If you choose not to disclose names, then you can simply state “References available on request” at the bottom of your CV.

If you’re lucky enough to be offered an interview, or even a role, make sure you have this information handy so you can provide the employer with it as soon as possible.

Don’t lie!

Did you know about 40% of people lie on their CV?

Your CV should be a statement of facts and you must be able to stand behind everything you claim.

You shouldn’t lie about yourself on your CV as lying about your skills or qualifications could cost you the job in the long run.

Why you shouldn’t lie

An employer may require proof of your qualifications and if you are unable to provide them, or if you are unable to carry out the role sufficiently if you are hired – this will only end badly.

An employer will be able to tell if you’ve presented them with false information – it’s not worth it!

By following these 7 easy steps, you can craft the perfect CV and land an interview.

Once you think you’re ready, why not check out some of the roles we’ve got available here and apply?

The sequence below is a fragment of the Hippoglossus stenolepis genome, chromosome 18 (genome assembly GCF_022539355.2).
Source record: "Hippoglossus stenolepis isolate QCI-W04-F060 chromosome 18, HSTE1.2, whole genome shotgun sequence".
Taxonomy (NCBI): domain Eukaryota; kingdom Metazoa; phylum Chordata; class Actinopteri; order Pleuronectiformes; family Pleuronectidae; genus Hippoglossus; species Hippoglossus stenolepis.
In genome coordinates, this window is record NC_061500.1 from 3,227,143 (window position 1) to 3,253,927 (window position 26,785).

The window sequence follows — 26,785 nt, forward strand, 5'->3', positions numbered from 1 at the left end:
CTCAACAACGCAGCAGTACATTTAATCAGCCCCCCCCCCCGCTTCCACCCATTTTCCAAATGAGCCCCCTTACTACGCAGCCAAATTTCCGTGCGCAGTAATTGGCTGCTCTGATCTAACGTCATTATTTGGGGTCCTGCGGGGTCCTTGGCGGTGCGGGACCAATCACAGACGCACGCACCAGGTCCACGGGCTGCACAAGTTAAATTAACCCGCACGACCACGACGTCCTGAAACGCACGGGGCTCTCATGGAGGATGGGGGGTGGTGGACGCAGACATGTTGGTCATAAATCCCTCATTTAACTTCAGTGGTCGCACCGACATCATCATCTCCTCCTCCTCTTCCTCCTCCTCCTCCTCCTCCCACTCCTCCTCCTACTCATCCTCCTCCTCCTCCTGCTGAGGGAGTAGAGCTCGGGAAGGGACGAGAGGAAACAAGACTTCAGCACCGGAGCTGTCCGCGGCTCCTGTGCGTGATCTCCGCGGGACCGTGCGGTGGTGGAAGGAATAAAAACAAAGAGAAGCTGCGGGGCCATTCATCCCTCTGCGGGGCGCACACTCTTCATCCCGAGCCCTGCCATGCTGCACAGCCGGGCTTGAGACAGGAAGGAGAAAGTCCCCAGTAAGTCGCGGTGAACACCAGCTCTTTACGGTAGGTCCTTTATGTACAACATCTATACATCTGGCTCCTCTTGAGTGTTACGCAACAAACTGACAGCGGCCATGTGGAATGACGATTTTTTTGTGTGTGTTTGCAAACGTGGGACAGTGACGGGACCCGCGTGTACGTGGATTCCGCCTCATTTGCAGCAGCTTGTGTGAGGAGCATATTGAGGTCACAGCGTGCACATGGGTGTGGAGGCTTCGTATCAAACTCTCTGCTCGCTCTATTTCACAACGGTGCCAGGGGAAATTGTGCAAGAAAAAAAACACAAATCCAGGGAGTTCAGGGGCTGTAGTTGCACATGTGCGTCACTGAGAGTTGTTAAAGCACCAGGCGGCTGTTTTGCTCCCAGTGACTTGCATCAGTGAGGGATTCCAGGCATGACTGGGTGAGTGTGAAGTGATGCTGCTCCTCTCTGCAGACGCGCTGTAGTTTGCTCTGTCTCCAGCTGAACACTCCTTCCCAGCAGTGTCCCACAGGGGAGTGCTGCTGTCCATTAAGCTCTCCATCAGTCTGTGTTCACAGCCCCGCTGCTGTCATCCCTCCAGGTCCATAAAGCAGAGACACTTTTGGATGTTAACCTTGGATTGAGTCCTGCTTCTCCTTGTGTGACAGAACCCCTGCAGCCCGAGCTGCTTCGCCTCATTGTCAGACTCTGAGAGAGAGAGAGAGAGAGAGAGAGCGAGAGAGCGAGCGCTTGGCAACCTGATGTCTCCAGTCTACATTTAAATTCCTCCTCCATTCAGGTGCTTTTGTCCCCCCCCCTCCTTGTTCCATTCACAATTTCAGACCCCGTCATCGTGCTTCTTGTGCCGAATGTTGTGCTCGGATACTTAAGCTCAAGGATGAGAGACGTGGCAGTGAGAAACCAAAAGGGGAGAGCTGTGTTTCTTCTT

If you need any more help or information, please get in touch with us!

We’ve put together a few bonus tips for things you should consider before submitting your CV for a role.

Bonus Tips

Have you checked for typos?

Before you submit a CV, review it thoroughly for typos, unclear language or formatting errors.

Better still, ask a trusted friend or family member to read over it for you as even the smallest of mistakes could make a terrible first impression.

How long should your CV be?

Your CV will be one of many, so you need to make it compelling enough for a potential employer to keep reading.

Keep your CV to a minimum of 1-1.5 pages and use bullet points so that it can be easily read and digested quickly; be clear, be concise, be the best ‘you’ you can be.

When your CV secures you that interview, make sure you’re prepared!

Read How To Prepare For a Job Interview: 6 Top Tips, and find out how to conduct yourself at an interview in How to Ace Your Job Interview: 9 Top Tips